Health Care: A Community Concern?

By Anne Crichton; Ann Robertson et al. | Go to book overview

CHAPTER 10

Support Services for Physicians
in General Practice

At one time family practitioners used to perform their own diagnostic tests and mix their own drugs but now they are dependent on external support services. As well in the past, most family doctors were prepared to work around the clock. Now most provide a telephone answering service after office hours and, as a result, some patients prefer to look for help from other sources. We shall now review these support services and their organization.


Diagnostic Services: Laboratories and Radiological Services

In recent years there has been extensive development of diagnostic services — laboratories and radiological services — which enable general practitioners to decide whether they can treat cases themselves or may need to seek further advice. The growing intensity of the use of diagnostic services and their increasing costs cannot be ignored (e.g., Elston 1987).

Laboratory development policies differ from province to province. The first well-developed laboratories were part of the government funded public health services concerned with controlling infectious disease. Then with the state funding of hospital insurance and the development of hospitals, most diagnostic tests for other conditions began to be carried out in hospitals. Community-based for-profit laboratories did a minor business until Medical Care Insurance provided for their doctors' fees to be paid by governments.

Most provincial governments have a laboratory advisory committee to help them to make decisions about the proportion of research funding versus service funding and how to balance profit and non-profit services (Crichton, Hsu and Tsang [1990] 1994). Some provinces have been more

-81-

Notes for this page

Add a new note
If you are trying to select text to create highlights or citations, remember that you must now click or tap on the first word, and then click or tap on the last word.
One moment ...
Default project is now your active project.
Project items
Notes
Cite this page

Cited page

Style
Citations are available only to our active members.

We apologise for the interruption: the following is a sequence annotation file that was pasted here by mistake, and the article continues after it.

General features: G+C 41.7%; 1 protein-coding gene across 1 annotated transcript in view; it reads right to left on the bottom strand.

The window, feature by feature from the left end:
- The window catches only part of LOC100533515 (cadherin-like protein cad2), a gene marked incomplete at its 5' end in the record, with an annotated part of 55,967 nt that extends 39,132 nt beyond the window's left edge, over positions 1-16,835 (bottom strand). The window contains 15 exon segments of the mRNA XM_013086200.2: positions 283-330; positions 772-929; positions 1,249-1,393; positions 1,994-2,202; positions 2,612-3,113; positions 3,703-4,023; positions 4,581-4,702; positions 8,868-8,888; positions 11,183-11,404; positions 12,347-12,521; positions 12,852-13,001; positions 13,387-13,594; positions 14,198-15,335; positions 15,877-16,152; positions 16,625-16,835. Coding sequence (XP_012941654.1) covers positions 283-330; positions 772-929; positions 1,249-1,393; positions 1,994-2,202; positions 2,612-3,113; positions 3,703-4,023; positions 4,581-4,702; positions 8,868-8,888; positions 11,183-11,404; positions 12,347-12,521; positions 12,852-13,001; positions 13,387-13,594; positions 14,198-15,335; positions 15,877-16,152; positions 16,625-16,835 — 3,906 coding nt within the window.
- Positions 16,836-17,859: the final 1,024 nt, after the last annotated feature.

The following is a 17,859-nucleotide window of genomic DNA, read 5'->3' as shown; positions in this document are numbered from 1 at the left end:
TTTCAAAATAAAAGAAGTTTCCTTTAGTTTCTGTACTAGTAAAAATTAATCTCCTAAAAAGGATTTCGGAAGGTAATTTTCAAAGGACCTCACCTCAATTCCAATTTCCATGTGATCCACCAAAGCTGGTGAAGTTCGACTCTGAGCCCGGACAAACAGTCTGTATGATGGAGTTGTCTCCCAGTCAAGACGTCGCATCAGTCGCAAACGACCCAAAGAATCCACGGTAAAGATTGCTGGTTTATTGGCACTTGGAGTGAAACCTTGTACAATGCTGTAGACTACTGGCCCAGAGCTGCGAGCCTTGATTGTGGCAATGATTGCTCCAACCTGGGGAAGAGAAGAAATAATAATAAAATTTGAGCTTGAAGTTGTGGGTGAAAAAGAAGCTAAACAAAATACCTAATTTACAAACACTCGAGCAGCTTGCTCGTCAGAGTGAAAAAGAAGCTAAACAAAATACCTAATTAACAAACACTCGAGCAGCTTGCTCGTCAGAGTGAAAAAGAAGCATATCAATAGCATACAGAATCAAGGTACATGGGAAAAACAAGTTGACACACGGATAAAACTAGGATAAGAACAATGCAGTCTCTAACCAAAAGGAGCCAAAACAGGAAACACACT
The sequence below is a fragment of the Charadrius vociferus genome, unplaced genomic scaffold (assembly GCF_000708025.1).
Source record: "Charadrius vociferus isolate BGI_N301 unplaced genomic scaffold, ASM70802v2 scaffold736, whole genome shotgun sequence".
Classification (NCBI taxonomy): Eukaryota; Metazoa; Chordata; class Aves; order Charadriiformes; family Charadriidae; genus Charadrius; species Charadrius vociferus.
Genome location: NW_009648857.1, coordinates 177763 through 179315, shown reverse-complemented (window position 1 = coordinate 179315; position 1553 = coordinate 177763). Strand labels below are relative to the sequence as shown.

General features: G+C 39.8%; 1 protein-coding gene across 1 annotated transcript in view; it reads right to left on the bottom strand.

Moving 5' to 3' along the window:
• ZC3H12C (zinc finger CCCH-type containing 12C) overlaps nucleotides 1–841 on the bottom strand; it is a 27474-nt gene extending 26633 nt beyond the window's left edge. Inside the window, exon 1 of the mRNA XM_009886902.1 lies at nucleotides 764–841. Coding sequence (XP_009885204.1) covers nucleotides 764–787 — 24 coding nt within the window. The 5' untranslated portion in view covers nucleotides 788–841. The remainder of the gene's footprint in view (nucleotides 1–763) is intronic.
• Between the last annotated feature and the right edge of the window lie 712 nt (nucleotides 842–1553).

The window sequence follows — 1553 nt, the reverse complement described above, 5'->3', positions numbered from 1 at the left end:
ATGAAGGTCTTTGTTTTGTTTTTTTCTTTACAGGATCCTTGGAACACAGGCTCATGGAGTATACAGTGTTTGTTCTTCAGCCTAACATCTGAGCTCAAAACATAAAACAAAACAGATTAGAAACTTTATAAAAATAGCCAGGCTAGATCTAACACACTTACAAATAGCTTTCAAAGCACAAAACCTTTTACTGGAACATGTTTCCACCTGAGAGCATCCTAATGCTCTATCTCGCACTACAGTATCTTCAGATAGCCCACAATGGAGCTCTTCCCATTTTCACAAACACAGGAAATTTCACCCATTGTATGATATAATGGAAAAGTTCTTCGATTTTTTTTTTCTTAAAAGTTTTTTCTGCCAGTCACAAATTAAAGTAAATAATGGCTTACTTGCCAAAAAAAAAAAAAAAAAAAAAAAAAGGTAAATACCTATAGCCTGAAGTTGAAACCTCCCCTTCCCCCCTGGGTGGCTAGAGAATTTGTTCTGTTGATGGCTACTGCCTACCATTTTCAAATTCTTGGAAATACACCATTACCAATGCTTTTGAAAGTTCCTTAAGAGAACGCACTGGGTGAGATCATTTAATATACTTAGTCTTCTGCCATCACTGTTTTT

Buy instant access to cite pages or passages in MLA 8, MLA 7, APA and Chicago citation styles.

(Einhorn, 1992, p. 25)

(Einhorn 25)

(Einhorn 25)

1. Lois J. Einhorn, Abraham Lincoln, the Orator: Penetrating the Lincoln Legend (Westport, CT: Greenwood Press, 1992), 25, http://www.questia.com/read/27419298.

Note: primary sources have slightly different requirements for citation. Please see these guidelines for more information.

Cited page

Bookmark this page
Health Care: A Community Concern?
Table of contents

Table of contents

Settings

Settings

Typeface
Text size Smaller Larger Reset View mode
Search within

Search within this book

Look up

Look up a word

  • Dictionary
  • Thesaurus
Please submit a word or phrase above.
Print this page

Print this page

Why can't I print more than one page at a time?

Help
Full screen
Items saved from this book
  • Bookmarks
  • Highlights & Notes
  • Citations
/ 409

matching results for page

    Questia reader help

    How to highlight and cite specific passages

    1. Click or tap the first word you want to select.
    2. Click or tap the last word you want to select, and you’ll see everything in between get selected.
    3. You’ll then get a menu of options like creating a highlight or a citation from that passage of text.

    OK, got it!

    Cited passage

    Style
    Citations are available only to our active members.
    Buy instant access to cite pages or passages in MLA 8, MLA 7, APA and Chicago citation styles.

    "Portraying himself as an honest, ordinary person helped Lincoln identify with his audiences." (Einhorn, 1992, p. 25).

    "Portraying himself as an honest, ordinary person helped Lincoln identify with his audiences." (Einhorn 25)

    "Portraying himself as an honest, ordinary person helped Lincoln identify with his audiences." (Einhorn 25)

    "Portraying himself as an honest, ordinary person helped Lincoln identify with his audiences."1

    1. Lois J. Einhorn, Abraham Lincoln, the Orator: Penetrating the Lincoln Legend (Westport, CT: Greenwood Press, 1992), 25, http://www.questia.com/read/27419298.

    Cited passage

    Thanks for trying Questia!

    Please continue trying out our research tools, but please note, full functionality is available only to our active members.

    Your work will be lost once you leave this Web page.

    Buy instant access to save your work.

    Already a member? Log in now.

    Search by... Author
    Show... All Results Primary Sources Peer-reviewed

    Oops!

    An unknown error has occurred. Please click the button below to reload the page. If the problem persists, please try again in a little while.